As I mentioned in my first post, I didn't think marriage would happen for me. However, I thought if it ever did I'd probably be well into my mid to late 30s and "taking my husband's name" wouldn't even be a consideration. I then went and got married in my mid-twenties. Now it was decision time. I don't consider myself a feminist (though some may say I am). I guess I am somewhat of a 'modern woman' but not to extremes. My husband, D, is what I would consider a feminist. As a result, he didn't want me to take his name. Or more accurately, he left the decision to me all the while secretly (or not so secretly as he told me multiple times) that his preference would be for me to keep my married name.
Now I did like my maiden name. I'd lived 2.5 decades with it. But it was my decision to make. Although I didn't know whether marriage would happen for me, I knew kids would. The idea of having kids with my husband and not all having the same last name sealed my decision. Taking D's last name became my decision.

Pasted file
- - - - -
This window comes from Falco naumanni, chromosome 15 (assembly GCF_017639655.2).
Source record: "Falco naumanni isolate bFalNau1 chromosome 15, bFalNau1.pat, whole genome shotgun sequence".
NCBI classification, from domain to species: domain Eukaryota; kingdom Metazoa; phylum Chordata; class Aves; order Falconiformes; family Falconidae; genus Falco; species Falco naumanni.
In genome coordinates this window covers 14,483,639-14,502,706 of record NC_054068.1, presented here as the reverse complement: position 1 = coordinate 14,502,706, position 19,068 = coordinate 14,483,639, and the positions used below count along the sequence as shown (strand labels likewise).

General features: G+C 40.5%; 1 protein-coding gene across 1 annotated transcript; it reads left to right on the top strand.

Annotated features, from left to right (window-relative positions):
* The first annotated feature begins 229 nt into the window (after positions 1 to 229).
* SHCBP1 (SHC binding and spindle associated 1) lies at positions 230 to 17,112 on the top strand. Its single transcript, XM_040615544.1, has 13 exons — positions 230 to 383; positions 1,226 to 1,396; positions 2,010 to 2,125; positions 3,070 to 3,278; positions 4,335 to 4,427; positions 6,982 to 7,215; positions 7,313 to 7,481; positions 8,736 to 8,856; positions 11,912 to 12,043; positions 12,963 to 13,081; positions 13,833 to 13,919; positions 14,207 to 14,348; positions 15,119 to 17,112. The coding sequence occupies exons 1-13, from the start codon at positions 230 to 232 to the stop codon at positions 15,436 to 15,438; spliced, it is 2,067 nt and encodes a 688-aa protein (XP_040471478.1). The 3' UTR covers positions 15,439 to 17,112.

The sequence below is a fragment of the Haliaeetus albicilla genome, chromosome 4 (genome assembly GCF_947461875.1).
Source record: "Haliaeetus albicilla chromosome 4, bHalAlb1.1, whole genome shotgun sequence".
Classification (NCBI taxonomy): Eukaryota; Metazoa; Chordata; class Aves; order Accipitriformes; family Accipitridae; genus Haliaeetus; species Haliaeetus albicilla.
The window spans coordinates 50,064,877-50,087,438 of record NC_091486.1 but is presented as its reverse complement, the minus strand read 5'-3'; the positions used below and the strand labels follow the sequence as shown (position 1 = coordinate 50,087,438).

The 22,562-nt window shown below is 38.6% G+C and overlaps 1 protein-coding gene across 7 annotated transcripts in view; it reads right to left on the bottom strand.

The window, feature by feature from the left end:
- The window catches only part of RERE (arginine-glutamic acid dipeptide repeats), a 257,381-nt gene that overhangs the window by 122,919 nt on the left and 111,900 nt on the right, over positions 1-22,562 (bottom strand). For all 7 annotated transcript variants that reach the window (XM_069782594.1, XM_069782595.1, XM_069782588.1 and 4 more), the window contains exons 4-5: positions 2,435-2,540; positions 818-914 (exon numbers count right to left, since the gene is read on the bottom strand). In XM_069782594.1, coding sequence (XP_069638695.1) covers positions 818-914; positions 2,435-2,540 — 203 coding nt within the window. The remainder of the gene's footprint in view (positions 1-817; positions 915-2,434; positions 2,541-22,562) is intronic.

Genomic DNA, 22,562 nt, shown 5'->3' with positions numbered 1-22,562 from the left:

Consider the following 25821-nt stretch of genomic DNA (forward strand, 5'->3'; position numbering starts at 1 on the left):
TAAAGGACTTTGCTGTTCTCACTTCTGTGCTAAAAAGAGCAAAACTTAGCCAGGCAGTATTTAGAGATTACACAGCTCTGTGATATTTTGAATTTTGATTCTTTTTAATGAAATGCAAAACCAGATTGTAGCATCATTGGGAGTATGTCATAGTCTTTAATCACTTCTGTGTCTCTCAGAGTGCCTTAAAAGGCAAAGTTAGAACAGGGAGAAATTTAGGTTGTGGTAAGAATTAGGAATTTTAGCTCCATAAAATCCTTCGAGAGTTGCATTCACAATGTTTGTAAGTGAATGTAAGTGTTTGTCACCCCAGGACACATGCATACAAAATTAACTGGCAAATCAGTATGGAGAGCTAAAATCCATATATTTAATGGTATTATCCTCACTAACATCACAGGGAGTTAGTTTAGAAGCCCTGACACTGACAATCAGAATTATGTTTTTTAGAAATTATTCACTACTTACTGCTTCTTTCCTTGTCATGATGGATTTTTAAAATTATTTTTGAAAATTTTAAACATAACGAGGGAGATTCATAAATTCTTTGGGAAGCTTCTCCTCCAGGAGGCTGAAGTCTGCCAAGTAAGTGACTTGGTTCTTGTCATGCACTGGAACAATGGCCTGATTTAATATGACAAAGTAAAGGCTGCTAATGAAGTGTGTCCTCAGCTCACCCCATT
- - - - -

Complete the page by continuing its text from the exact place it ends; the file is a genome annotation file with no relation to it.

This was not a universally supported decision. As I mentioned, D wanted me to keep my name. There were a few others in my life that didn't support my decision and openly questioned it. Surprisingly, none of that questioning came from my family. It wasn't until after I was married and had gone through the long hassle of changing my name that my father thought to question it. Too late dad!
There will still be some who don't agree with my decision. Just as there will probably be many who do. In the end, the truth is, it was 100% my decision.
*But don't call me Mrs. D!! Although I took my husband's last name, I did not give up my own! Perhaps the distinction will seem strange to some. So be it.